H.266/Versatile Video Coding (VVC) — a new video compression standard, called — has been developed with the claim to offer a roughly 50 percent increase in data efficiency for streaming videos when compared to its predecessor H.265/HEVC. The new standard works with all video resolutions including standard definition (SD) and high definition (HD) as well as 4K and 8K. Also, it supports high dynamic range (HDR) and omnidirectional 360-degree video content. Through the latest development, users are aimed to receive a more efficient experience on streaming services, with significantly reduced buffering issues.
The codec H.266/VVC has been announced by Germany’s Fraunhofer Heinrich Hertz Institute (HHI). It is touted to have been built in a collaboration with companies including Apple, Ericsson, Intel, Huawei, Microsoft, Qualcomm, and Sony.
As a successor to the existing H.265/HEVC, the new standard is claimed to reduce data consumption by half on streaming videos, without impacting their quality. The organisation explained that while a 90-minute ultra-high definition (4K) video based on H.265 requires about 10GB, the new technology reduces its size to 5GB without compressing its quality.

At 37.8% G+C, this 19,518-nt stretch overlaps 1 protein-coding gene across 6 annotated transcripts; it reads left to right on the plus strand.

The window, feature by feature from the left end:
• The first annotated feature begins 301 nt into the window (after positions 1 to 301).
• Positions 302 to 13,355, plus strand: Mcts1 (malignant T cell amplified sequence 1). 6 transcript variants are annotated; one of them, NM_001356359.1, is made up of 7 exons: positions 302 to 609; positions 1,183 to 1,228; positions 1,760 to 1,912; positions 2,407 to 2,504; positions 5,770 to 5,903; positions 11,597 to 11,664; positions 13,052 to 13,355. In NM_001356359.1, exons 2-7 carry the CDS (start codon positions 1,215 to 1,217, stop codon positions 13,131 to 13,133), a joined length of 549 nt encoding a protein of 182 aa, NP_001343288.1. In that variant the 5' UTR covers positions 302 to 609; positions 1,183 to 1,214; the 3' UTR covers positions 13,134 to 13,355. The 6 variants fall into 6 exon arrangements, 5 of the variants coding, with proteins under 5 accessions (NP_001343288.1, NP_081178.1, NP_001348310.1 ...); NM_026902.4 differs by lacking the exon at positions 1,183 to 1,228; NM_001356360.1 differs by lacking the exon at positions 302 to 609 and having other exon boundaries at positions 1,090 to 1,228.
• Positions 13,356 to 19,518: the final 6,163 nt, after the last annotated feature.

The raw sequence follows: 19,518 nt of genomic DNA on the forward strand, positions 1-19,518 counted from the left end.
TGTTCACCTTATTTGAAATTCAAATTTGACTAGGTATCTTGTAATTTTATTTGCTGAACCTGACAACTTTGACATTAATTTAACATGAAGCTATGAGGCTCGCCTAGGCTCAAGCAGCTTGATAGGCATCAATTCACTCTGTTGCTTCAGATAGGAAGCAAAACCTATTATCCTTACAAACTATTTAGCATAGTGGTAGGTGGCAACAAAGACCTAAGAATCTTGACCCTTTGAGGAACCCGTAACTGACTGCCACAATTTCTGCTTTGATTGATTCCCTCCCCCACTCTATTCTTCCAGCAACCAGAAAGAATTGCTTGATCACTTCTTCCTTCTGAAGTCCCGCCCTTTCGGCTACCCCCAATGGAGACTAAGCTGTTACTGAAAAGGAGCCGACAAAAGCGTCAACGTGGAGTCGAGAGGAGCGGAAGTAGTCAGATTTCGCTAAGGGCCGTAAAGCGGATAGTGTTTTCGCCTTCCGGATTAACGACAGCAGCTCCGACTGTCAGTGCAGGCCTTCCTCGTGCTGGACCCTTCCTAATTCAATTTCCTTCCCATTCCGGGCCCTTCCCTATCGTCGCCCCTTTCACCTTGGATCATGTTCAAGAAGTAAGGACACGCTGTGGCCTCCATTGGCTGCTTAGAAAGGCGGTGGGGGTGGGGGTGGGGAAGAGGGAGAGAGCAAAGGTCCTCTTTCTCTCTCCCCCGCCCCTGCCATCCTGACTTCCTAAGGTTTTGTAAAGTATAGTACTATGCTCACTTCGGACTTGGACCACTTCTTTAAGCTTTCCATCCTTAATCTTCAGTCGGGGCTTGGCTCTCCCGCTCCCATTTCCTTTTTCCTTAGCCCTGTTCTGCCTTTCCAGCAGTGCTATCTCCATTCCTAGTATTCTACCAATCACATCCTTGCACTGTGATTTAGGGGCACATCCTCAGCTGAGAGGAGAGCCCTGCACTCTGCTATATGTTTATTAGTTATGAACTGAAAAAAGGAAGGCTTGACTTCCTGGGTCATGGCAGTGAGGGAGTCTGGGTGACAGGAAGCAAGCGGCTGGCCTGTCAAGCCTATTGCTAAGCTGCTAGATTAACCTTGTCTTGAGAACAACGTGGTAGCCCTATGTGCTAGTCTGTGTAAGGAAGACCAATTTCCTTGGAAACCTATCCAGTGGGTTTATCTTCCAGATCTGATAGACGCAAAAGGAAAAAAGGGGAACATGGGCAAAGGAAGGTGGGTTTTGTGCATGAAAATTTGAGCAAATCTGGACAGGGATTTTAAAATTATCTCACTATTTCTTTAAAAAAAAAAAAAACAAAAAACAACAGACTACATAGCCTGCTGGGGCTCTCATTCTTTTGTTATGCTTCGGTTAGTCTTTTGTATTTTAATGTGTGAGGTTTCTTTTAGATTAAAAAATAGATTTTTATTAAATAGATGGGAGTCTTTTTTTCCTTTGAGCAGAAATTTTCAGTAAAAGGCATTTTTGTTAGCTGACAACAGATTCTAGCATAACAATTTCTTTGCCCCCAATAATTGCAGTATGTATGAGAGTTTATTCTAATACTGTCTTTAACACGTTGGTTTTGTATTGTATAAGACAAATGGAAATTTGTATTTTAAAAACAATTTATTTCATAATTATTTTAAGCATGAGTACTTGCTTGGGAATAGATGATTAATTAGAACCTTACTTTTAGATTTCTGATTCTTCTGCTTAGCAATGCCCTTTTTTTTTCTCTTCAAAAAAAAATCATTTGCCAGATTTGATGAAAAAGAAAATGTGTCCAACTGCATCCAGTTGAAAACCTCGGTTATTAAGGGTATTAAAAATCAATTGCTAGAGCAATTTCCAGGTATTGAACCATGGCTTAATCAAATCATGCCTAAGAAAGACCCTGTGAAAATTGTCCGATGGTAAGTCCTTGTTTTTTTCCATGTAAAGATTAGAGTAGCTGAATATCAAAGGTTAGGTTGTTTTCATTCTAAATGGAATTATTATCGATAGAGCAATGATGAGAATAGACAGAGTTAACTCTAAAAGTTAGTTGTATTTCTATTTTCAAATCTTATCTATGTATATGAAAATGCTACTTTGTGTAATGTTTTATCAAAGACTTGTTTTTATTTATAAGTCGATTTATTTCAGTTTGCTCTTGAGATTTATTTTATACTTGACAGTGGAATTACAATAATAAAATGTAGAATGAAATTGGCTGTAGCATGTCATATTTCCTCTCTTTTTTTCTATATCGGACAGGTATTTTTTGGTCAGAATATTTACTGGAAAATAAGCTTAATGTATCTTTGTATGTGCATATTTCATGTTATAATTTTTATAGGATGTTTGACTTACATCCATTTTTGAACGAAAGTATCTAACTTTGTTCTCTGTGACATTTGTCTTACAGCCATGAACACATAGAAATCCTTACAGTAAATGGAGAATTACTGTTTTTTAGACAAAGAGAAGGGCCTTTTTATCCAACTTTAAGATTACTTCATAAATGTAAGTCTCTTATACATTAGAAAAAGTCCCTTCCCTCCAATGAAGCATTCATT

“Because H.266/VVC was developed with ultra-high-resolution video content in mind, the new standard is particularly beneficial when streaming 4K or 8K videos on a flat screen TV,” Fraunhofer HHI wrote in a press release.
It is important to point out that while the fresh move looks quite promising, content creators need compatible hardware to bring videos in the new video compression standard. Fraunhofer HHI mentioned that new chips supporting H.266/VVC are currently being designed. The institute is also set to publish the first software (for both encoder and decoder) to support the new codec, Dr. Thomas Schierl, head of the Video Coding and Analytics department at Fraunhofer HHI, said.
Companies in the past embraced H.265 and H.264 standards to offer efficiency gains to viewers. However, various content platforms have supported competing technologies including AV1 and VP9 in the past. This means that the new technology won’t be used universally and may even not receive a mass adoption anytime in the near future.
That being said, the work towards the H.266/VVC shows that technology giants are planning to bring 4K and 8K video streaming to a large number of users. The standard also has support for 360-degree videos and would be a part of some augmented reality (AR) content to offer a high-quality immersive experience, without consuming a large amount of data.
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